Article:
An Elephant Once Visited Ye Olde Cheshire Cheese Pub

By M@ Last edited 12 months ago
An Elephant Once Visited Ye Olde Cheshire Cheese Pub
Ye Olde Cheshire Cheese
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Ye Olde Cheshire Cheese off Fleet Street is arguably London's most famous pub. Its warren of rooms, roaring fires and peerless history make it a favourite with tourists and Londoners alike. What you probably didn't know is that it once enjoyed a visit from a celebrity elephant.

Jumbo Junior, named after an even more famous beast who inspired the adjective for anything large, was only a youngster, but was already a favourite with the public at the Royal Italian Circus. The poor creature had been captured as an infant in Ceylon (Sri Lanka), and became the smallest elephant ever imported to Britain in 1903.

Elephant and actress
Jumbo Junior pictured with noted actress Marie Studholme a few days after his pub visit. From Illustrated Sporting and Dramatic News, 19 August 1905. Found in the British Newspaper Archive. (c) Illustrated London News/

Jumbo was quite the celebrity. The pint-sized trunkster was invited to Buckingham Palace (twice), a Covent Garden ball, the Stock Exchange, the Guildhall and, perhaps more appropriately, something called the Eccentric Club. He would often travel in a regular horse-drawn cab.

On 3 August 1905, he was brought to the Fleet Street pub at the invitation of some admiring American ladies. After squeezing in through the ancient doors, Jumbo was led to Samuel Johnson's Corner. Here, the elephant attempted to squat in the great lexicographer's favourite chair, and was treated to the pub's famous pudding and some bananas.

Drumming elephant.
Jumbo Junior plays the drum, at a later engagement in Leeds. From the Leeds Mercury, 22 November 1906. Found in the British Newspaper Archive. (c) British Library Board.

Jumbo then met another animal celebrity. Polly the parrot had been the pub's mascot since the 1880s, a popular draw with tourists. Her death in 1926 would make international news, and you can still see her stuffed remains above the main upstairs bar. What Jumbo thought of Polly and vice-versa is not recorded.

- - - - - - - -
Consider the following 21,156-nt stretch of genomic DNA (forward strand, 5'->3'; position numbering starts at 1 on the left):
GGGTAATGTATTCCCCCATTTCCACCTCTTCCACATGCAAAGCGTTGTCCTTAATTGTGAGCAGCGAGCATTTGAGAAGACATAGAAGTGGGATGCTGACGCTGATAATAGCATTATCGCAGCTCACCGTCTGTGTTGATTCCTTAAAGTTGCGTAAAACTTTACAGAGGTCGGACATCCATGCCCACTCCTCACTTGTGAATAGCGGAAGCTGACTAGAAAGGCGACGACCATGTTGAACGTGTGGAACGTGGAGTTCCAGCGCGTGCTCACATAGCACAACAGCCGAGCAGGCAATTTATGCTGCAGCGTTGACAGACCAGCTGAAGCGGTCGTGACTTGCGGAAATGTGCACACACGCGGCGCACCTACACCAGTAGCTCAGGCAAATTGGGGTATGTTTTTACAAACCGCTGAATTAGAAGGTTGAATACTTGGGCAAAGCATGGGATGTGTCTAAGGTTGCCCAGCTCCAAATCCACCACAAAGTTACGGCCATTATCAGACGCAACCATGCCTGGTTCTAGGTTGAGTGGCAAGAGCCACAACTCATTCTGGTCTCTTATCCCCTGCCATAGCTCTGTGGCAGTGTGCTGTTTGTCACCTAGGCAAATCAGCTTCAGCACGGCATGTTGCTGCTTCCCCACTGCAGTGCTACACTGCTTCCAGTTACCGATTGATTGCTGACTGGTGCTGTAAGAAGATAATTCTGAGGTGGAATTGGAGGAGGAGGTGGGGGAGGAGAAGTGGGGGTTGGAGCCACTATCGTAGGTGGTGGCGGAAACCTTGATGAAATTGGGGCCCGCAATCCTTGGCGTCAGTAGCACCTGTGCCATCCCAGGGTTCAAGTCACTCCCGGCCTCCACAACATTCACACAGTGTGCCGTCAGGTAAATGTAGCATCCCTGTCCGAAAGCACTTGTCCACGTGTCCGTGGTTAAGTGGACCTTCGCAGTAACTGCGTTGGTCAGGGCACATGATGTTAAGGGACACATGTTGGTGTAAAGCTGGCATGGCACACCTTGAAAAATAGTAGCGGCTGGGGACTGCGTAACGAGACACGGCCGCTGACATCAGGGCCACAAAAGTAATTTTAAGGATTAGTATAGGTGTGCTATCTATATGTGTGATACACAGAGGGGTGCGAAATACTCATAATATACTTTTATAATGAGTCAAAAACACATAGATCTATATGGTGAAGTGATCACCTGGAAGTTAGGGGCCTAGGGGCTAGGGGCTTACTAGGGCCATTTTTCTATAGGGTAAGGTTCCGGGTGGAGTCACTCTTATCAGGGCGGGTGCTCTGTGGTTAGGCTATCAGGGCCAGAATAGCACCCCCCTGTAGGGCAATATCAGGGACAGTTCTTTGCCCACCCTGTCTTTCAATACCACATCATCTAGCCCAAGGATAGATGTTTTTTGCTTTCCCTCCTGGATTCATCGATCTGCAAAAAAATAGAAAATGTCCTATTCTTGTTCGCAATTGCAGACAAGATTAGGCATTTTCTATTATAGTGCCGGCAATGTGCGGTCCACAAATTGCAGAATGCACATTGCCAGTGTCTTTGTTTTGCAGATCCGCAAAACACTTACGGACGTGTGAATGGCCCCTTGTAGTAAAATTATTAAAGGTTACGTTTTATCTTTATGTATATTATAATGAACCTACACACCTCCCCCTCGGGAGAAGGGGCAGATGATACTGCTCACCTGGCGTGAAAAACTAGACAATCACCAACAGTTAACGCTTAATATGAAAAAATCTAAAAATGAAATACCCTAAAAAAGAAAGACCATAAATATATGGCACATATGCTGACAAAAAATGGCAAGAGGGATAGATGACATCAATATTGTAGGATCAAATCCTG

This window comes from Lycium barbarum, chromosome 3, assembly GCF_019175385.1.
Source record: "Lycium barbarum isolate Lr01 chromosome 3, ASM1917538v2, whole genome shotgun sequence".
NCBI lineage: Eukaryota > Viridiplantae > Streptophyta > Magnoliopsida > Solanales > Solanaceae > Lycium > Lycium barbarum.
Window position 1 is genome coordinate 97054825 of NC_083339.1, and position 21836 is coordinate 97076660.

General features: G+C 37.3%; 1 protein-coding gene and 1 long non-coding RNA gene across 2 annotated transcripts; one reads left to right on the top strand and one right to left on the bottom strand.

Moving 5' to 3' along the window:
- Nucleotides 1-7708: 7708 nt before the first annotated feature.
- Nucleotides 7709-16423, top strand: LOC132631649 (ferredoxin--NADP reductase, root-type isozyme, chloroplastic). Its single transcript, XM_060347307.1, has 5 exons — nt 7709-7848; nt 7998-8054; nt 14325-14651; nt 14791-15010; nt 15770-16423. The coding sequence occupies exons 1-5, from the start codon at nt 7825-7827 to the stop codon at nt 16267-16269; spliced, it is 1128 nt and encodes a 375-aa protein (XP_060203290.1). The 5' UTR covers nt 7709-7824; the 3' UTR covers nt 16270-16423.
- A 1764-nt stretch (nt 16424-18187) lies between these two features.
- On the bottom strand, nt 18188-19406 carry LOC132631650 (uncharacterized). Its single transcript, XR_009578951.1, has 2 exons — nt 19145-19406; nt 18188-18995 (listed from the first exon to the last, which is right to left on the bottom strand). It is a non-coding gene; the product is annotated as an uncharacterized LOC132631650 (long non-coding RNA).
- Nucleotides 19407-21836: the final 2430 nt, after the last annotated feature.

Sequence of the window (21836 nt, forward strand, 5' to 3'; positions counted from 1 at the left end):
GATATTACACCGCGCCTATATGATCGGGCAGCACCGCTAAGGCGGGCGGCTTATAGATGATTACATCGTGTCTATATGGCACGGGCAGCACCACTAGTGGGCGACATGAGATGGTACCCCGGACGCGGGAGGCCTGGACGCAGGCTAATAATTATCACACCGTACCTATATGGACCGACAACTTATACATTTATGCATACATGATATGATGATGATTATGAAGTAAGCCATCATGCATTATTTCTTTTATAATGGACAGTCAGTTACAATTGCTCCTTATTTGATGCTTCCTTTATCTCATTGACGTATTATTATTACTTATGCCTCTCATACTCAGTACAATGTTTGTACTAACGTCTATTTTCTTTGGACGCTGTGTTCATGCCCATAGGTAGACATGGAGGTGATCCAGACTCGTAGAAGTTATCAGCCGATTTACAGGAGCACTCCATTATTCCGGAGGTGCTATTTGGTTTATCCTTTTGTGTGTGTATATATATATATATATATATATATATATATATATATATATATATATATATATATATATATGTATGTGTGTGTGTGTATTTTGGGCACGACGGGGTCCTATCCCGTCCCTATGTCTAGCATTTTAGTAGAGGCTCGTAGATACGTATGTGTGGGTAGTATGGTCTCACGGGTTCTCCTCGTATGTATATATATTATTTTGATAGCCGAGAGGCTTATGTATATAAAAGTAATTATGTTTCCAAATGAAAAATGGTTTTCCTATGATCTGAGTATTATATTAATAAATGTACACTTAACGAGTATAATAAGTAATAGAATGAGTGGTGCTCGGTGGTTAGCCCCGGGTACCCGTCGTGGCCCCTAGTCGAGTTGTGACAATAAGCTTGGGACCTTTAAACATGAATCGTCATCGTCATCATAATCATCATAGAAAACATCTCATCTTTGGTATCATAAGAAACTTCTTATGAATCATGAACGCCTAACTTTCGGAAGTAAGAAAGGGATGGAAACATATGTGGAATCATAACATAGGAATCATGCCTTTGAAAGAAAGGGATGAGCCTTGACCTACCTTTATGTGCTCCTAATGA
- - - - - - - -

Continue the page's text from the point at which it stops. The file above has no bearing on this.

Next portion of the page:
Jumbo in a hotel bar (not the Cheshire Cheese). From The World's News, 29 April 1905. Via Trove.

Afterwards, Jumbo wowed the crowds by playing "a selection of favourite airs" on the mouth organ. Like any professional pub entertainer, he refused to take a drink: "He was the model of abstemiousness: not a drop of intoxicating liquors would he touch, in spite of the many offers thrust upon him."

It only remained to sign the visitor book. Jumbo's trunk was smeared with ink, then daubed onto the paper. "Jumbo Junior, Queen Alexandra's pet. His mark," wrote the handler. The creature was then led back to Fleet Street and his waiting carriage.

Elephant in a carriage.
Jumbo in his carriage. From The Sketch, 1 March 1905. (c) Illustrated London News/ Found in the British Newspaper Archive.

Farewell Jumbo Junior

Jumbo's capture and exploitation would rightly be deemed as cruel and barbarous today. But the Edwardians has a very different attitude. Circuses and animal acts were everywhere, and few people questioned the morality. In 1909, for example, a visitor to the Hippodrome in Leicester Square could witness a performance by seventy captive polar bears. The Royal Italian Circus worked its animals particularly hard. It boasted of 1,200 consecutive performances during its two-year stay in London.

Capture of an elephant.
The capture of Jumbo. His mother fought desperately by all accounts. From Bradford Daily Telegraph, 1 November 1906. Found in the British Newspaper Archive. (c) The British Library Board.

In 1906, it was time to pack the trunk. The circus — including all 200 animals — travelled on to Birmingham, by train from Euston Station. Its young star had a carriage all to himself. The animals, which also included 'Madame Batavia, the Fashionable Bear', went on to tour the country, visiting Bradford, Leeds, Yarmouth, Lowestoft, Derby, Gloucester, Bristol, Bath, Walsall and no doubt other towns, before a final season in Scotland.

The final mention we can find of Jumbo is at an Anglo-Japanese dinner at the RAC Club London in June 1912. His last recorded act was to carry boxes of cigars to the assembled dignitaries.

Sources: various newspaper accounts in the British Newspaper Archive.

Last Updated 14 April 2023

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